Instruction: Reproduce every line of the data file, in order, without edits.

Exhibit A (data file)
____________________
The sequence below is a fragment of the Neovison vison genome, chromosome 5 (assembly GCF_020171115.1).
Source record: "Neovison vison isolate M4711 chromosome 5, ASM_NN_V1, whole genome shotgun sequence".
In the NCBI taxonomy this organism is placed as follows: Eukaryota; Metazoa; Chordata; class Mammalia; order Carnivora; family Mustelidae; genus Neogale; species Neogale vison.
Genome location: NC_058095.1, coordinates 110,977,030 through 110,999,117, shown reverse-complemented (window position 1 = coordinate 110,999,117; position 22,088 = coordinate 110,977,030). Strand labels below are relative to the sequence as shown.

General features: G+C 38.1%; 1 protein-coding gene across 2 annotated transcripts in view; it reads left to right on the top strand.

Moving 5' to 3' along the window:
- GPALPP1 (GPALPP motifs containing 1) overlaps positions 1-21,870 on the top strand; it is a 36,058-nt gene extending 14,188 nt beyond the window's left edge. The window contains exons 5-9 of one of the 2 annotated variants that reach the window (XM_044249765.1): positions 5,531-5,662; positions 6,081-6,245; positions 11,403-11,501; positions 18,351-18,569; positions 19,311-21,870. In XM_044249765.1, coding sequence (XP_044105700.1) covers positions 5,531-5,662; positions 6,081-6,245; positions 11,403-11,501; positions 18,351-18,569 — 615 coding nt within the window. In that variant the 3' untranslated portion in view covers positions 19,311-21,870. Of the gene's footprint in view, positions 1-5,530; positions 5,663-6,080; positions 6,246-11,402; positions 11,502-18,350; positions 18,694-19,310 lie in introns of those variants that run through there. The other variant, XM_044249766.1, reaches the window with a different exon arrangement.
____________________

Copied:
The sequence below is a fragment of the Neovison vison genome, chromosome 5 (assembly GCF_020171115.1).
Source record: "Neovison vison isolate M4711 chromosome 5, ASM_NN_V1, whole genome shotgun sequence".
In the NCBI taxonomy this organism is placed as follows: Eukaryota; Metazoa; Chordata; class Mammalia; order Carnivora; family Mustelidae; genus Neogale; species Neogale vison.
Genome location: NC_058095.1, coordinates 110,977,030 through 110,999,117, shown reverse-complemented (window position 1 = coordinate 110,999,117; position 22,088 = coordinate 110,977,030). Strand labels below are relative to the sequence as shown.

General features: G+C 38.1%; 1 protein-coding gene across 2 annotated transcripts in view; it reads left to right on the top strand.

Moving 5' to 3' along the window:
- GPALPP1 (GPALPP motifs containing 1) overlaps positions 1-21,870 on the top strand; it is a 36,058-nt gene extending 14,188 nt beyond the window's left edge. The window contains exons 5-9 of one of the 2 annotated variants that reach the window (XM_044249765.1): positions 5,531-5,662; positions 6,081-6,245; positions 11,403-11,501; positions 18,351-18,569; positions 19,311-21,870. In XM_044249765.1, coding sequence (XP_044105700.1) covers positions 5,531-5,662; positions 6,081-6,245; positions 11,403-11,501; positions 18,351-18,569 — 615 coding nt within the window. In that variant the 3' untranslated portion in view covers positions 19,311-21,870. Of the gene's footprint in view, positions 1-5,530; positions 5,663-6,080; positions 6,246-11,402; positions 11,502-18,350; positions 18,694-19,310 lie in introns of those variants that run through there. The other variant, XM_044249766.1, reaches the window with a different exon arrangement.